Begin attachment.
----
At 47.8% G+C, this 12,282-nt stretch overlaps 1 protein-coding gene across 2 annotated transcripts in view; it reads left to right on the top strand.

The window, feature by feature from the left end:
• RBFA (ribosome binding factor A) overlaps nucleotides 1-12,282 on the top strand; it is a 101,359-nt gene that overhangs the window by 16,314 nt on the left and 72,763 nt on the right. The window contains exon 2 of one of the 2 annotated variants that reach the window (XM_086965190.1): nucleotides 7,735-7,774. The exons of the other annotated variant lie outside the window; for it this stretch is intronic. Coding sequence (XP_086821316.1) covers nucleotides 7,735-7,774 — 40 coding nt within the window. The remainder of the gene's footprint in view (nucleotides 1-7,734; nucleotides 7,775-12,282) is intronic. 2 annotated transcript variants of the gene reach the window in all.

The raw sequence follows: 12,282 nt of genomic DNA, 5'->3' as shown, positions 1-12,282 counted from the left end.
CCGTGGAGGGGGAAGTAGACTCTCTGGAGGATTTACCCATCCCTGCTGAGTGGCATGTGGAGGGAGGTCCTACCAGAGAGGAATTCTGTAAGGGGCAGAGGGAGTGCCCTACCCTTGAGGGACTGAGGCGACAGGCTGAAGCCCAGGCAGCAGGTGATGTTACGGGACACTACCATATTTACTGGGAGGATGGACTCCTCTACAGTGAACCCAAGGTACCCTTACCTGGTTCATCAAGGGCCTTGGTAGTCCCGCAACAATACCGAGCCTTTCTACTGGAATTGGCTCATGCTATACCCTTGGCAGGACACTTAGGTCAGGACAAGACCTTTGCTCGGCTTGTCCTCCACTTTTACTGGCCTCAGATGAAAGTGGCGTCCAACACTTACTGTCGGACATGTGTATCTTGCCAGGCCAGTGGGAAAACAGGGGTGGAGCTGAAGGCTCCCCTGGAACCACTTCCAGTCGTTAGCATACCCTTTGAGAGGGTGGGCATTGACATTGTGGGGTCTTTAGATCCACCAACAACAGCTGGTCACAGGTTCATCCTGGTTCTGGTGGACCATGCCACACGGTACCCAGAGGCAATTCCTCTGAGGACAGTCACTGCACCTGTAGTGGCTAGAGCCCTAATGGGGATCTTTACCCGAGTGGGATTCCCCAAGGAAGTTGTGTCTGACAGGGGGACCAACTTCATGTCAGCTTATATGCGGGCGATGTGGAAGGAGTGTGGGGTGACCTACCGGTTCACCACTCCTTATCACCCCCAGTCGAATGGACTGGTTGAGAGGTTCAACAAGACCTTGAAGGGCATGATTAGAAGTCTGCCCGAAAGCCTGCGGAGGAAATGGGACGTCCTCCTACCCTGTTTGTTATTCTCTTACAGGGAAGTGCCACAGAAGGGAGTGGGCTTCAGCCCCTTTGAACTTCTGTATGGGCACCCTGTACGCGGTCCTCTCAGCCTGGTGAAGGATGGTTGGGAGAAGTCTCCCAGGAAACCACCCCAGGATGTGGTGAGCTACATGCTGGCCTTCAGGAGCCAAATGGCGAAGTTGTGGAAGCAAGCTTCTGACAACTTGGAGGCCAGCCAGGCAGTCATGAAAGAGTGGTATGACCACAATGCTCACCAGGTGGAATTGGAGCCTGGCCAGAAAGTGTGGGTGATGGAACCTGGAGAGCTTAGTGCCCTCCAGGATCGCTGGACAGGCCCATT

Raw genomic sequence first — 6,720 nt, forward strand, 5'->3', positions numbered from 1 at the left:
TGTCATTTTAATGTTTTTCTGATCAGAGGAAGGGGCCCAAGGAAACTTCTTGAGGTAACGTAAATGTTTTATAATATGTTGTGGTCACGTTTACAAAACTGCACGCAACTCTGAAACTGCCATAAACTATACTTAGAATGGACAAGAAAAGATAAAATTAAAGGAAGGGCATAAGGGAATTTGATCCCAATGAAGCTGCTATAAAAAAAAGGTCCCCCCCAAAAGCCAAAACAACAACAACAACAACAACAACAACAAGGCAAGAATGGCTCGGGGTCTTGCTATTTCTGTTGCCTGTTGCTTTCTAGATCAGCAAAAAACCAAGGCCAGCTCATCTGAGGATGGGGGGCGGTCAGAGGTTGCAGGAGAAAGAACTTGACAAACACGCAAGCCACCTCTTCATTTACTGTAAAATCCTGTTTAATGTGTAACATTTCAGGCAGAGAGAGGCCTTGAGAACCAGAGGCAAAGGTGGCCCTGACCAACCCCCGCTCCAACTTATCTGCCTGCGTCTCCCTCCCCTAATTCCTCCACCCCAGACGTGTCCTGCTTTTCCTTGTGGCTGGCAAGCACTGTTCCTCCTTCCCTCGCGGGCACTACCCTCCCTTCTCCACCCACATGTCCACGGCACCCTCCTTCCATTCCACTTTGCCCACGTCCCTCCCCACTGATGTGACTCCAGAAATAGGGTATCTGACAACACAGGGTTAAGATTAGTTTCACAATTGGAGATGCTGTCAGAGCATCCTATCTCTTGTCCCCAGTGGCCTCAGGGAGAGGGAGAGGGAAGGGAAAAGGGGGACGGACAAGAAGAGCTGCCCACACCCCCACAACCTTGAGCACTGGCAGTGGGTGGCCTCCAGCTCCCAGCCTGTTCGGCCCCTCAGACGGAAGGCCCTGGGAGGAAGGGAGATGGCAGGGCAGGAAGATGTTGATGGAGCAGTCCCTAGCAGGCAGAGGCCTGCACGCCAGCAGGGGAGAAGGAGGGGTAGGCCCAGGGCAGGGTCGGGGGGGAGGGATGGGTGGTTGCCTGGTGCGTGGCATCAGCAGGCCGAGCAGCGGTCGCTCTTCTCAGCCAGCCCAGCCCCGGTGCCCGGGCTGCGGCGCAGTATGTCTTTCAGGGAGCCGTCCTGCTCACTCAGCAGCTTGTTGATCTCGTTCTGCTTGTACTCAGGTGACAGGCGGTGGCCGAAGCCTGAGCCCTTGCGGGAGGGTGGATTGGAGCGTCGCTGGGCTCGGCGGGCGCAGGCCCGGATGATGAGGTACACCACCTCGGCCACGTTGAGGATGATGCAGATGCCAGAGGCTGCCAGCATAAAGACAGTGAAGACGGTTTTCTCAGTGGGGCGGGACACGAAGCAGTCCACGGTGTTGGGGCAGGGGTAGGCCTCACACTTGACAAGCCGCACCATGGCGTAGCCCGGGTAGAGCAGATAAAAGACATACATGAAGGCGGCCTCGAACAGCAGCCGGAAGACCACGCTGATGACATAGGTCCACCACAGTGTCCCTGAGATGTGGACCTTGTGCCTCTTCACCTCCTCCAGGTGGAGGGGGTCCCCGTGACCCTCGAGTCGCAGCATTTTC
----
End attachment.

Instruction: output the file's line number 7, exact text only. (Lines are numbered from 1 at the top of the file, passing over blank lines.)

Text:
TGTCATTTTAATGTTTTTCTGATCAGAGGAAGGGGCCCAAGGAAACTTCTTGAGGTAACGTAAATGTTTTATAATATGTTGTGGTCACGTTTACAAAACTGCACGCAACTCTGAAACTGCCATAAACTATACTTAGAATGGACAAGAAAAGATAAAATTAAAGGAAGGGCATAAGGGAATTTGATCCCAATGAAGCTGCTATAAAAAAAAGGTCCCCCCCAAAAGCCAAAACAACAACAACAACAACAACAACAACAAGGCAAGAATGGCTCGGGGTCTTGCTATTTCTGTTGCCTGTTGCTTTCTAGATCAGCAAAAAACCAAGGCCAGCTCATCTGAGGATGGGGGGCGGTCAGAGGTTGCAGGAGAAAGAACTTGACAAACACGCAAGCCACCTCTTCATTTACTGTAAAATCCTGTTTAATGTGTAACATTTCAGGCAGAGAGAGGCCTTGAGAACCAGAGGCAAAGGTGGCCCTGACCAACCCCCGCTCCAACTTATCTGCCTGCGTCTCCCTCCCCTAATTCCTCCACCCCAGACGTGTCCTGCTTTTCCTTGTGGCTGGCAAGCACTGTTCCTCCTTCCCTCGCGGGCACTACCCTCCCTTCTCCACCCACATGTCCACGGCACCCTCCTTCCATTCCACTTTGCCCACGTCCCTCCCCACTGATGTGACTCCAGAAATAGGGTATCTGACAACACAGGGTTAAGATTAGTTTCACAATTGGAGATGCTGTCAGAGCATCCTATCTCTTGTCCCCAGTGGCCTCAGGGAGAGGGAGAGGGAAGGGAAAAGGGGGACGGACAAGAAGAGCTGCCCACACCCCCACAACCTTGAGCACTGGCAGTGGGTGGCCTCCAGCTCCCAGCCTGTTCGGCCCCTCAGACGGAAGGCCCTGGGAGGAAGGGAGATGGCAGGGCAGGAAGATGTTGATGGAGCAGTCCCTAGCAGGCAGAGGCCTGCACGCCAGCAGGGGAGAAGGAGGGGTAGGCCCAGGGCAGGGTCGGGGGGGAGGGATGGGTGGTTGCCTGGTGCGTGGCATCAGCAGGCCGAGCAGCGGTCGCTCTTCTCAGCCAGCCCAGCCCCGGTGCCCGGGCTGCGGCGCAGTATGTCTTTCAGGGAGCCGTCCTGCTCACTCAGCAGCTTGTTGATCTCGTTCTGCTTGTACTCAGGTGACAGGCGGTGGCCGAAGCCTGAGCCCTTGCGGGAGGGTGGATTGGAGCGTCGCTGGGCTCGGCGGGCGCAGGCCCGGATGATGAGGTACACCACCTCGGCCACGTTGAGGATGATGCAGATGCCAGAGGCTGCCAGCATAAAGACAGTGAAGACGGTTTTCTCAGTGGGGCGGGACACGAAGCAGTCCACGGTGTTGGGGCAGGGGTAGGCCTCACACTTGACAAGCCGCACCATGGCGTAGCCCGGGTAGAGCAGATAAAAGACATACATGAAGGCGGCCTCGAACAGCAGCCGGAAGACCACGCTGATGACATAGGTCCACCACAGTGTCCCTGAGATGTGGACCTTGTGCCTCTTCACCTCCTCCAGGTGGAGGGGGTCCCCGTGACCCTCGAGTCGCAGCATTTTC